Gi or No Gi for MMA and More – Coach Zahabi

Gi or No Gi for MMA and More – Coach Zahabi




In this episode I answer your questions on training in the Gi. Please send any future questions to zahabimailbag@gmail.com

23 Comments

  1. Firas. I enjoy your posts immensely. Would love it if you appeared on Joe Rogan's podcast. You seem a wholesome person.

  2. Thank you, Zahabi so much for physio book tip on Kelly Starrett. You also gave a lot of meaningful tips towards the philosophy of the martial arts. Where is Tristar located ?

  3. I was surprised to hear John Danaher on the Matt Serra Podcast saying that he thinks a new student should start in the gi.

  4. Firas hit it on the head. I originally did both when I first started training about 7 years ago, and then ended up only doing no gi for the last 2-3 years since I was at primarily an MMA school and then a 10th Planet school. What I've mainly noticed is that you can't replicate the athleticism in gi that is normal in no-gi. Sure, gi slows things down, but I wouldn't say its more technical. I'd say no-gi is by far more technical because you're bringing in both athleticism, technique, and unpredictability (sweat, getting tired) to the match. If you can't stay active or your choke isn't tight or hit correctly, your opponent could slip out. With Gi, the friction does make it easier to pull off submissions from a dominant position and in a bottom position, it artificially helps you break down your opponent through grip leverage. Lastly, I'd say for MMA or self defense purposes, no-gi is way more realistic. You can do an armdrag, over/underhook, or grab the tricep on anyone with 2 arms, no matter what they're wearing…..you can't say the same for grabbing a sleeve, doing a gi choke, or sleeve based judo throw. That's why wrestlers who transition to BJJ or MMA are so successful now a days because they have those fundamental no-gi techniques you don't typically learn in a gi class. All they have to do is learn a few grips and chokes like Firas says and they'll be set.

  5. The gi is a pointless tradition, cus it always falls the fuck apart even in basic grappling matches. The belts don't hold the thing together and the collar is way too open. The whole thing is too loose fitting to be an actual reliable help in anything. Plus if it's white. You're going to have to clean that sucker with bleach constantly cus of all the blood.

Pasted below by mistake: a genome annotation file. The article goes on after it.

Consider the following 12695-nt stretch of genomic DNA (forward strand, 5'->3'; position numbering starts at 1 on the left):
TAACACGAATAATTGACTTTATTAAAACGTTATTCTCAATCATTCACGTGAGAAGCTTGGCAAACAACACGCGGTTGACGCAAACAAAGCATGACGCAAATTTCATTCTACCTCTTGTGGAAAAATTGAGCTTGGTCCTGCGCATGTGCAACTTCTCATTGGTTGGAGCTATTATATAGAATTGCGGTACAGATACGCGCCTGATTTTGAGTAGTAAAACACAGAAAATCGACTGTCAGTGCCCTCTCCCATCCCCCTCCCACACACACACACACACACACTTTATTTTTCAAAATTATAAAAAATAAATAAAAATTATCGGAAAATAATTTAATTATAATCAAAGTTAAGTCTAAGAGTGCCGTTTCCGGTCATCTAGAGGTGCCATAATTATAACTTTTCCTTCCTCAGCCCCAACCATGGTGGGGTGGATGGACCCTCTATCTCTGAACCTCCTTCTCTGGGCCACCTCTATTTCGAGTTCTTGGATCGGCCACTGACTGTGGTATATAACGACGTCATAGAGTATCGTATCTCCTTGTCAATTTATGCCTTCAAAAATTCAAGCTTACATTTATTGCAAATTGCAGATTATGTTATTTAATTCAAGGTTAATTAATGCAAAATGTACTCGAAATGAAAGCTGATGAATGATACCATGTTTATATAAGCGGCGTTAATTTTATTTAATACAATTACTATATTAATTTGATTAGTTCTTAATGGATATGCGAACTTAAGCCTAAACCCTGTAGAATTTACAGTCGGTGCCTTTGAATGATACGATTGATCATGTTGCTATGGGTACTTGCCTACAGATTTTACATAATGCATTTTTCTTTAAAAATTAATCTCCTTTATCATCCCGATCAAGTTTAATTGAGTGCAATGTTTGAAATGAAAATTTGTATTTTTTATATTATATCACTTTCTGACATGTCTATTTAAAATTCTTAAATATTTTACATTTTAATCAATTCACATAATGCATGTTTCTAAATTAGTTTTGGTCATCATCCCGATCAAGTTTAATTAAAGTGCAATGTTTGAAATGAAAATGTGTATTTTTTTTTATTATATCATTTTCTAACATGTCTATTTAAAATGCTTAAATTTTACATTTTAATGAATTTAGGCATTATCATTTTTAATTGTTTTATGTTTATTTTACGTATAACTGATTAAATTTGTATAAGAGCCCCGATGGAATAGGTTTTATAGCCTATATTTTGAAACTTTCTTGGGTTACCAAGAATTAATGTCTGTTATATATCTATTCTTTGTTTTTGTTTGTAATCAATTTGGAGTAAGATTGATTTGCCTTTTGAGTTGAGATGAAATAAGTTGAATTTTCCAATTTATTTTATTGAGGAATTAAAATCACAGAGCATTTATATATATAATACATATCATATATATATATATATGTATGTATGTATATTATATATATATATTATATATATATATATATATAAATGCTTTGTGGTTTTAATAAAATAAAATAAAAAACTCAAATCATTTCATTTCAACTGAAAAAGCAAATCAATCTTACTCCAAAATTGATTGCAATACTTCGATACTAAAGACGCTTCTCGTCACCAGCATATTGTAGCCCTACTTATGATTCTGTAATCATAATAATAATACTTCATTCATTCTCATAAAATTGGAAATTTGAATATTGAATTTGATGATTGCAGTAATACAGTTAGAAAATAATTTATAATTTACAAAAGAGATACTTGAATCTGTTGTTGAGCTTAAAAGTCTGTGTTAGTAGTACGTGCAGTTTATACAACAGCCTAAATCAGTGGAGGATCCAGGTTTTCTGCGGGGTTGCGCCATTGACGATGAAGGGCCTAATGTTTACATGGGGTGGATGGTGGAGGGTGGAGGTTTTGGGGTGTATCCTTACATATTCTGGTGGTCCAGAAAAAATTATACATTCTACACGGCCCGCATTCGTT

6. Glad to see you tell the truth about the gi.

    Even more than creating reliance on things that won't always be there, it also trains your muscles to be good at certain specific grips and movements. The concept of sports specificity tells us that you should do exactly what you'll be doing, not something that's close. It changes your muscles and if your goal is to min/max every single aspect of your body and training, that's the road to take.

    I think there's a lot of anger when you point that out, but the reality is that being good at using your body without the extra handles is just better.

    Like so many things in life, it's a matter of identity. So many people have made Gi BJJ a part of their view of self and that keeps them from seeing things clearly of even being able to say "Well, this might not be exactly perfect, but I love it and it's good enough for me."

    Love this stuff, Firas. Thanks a lot of sharing your expertise with all of us.

  7. love this world wide revolution of mma, raising the bar and sharing knowledge! never stop

  8. Soooo much great content on this channel. Isn't a suprise really. One of the best gyms in the world, one of the best mma coaches in the world… We need to maki it one of the most popular mma oriented youtube channel 🙂 Cheers

  9. about knive fighting i think that youre right if it goes duel like 2 guys with knives standing across and trying to slash each other, but it rarely happens, usually people get stabbed by suprised not even having a chance to grab your own weapon of choice. what im trying to say is that people willing to use a knive dont usually show knive just come across and stab stab stab. the one showing off the knive usually is not willing to actually use it just trying to intimdate. great video as always very hepful mr zahabi

  10. Wow, absolutely phenomenal insights. I cannot wait to apply these principles to my Bjj game and life.

  11. Tom DeBlass said singles legs are not good because they are too easy to defend, even once your leg is up in the air. He demonstrated the defense to a single leg takedown. Idk.

  12. My friend destroys me in the gi, using gi chokes, without the gi, hes not alot better than I am.
    I just dont see the gi chokes coming. In the gi, I survive by attacking lecglocks. (he's a 4 stripe blue under cesar, Im not ranked 5 yrs experience no gi)

  13. I think the optimal method is to start training in the gi but focus on learning universal grips and not relying on lapel or sleeve grips. Sure they will have to learn grip breaks but grip fighting is an important part of nogi as well and I don't think the two are that unalike. If you spend your first one or two years training mostly in the gi and getting held down it will teach you to rely on technique to defend/escape and not let you rely on athleticism or slipperiness. Ultimately I believe the two styles compliment each other. I agree though for MMA nogi is much more important once a sound technical game has been developed.

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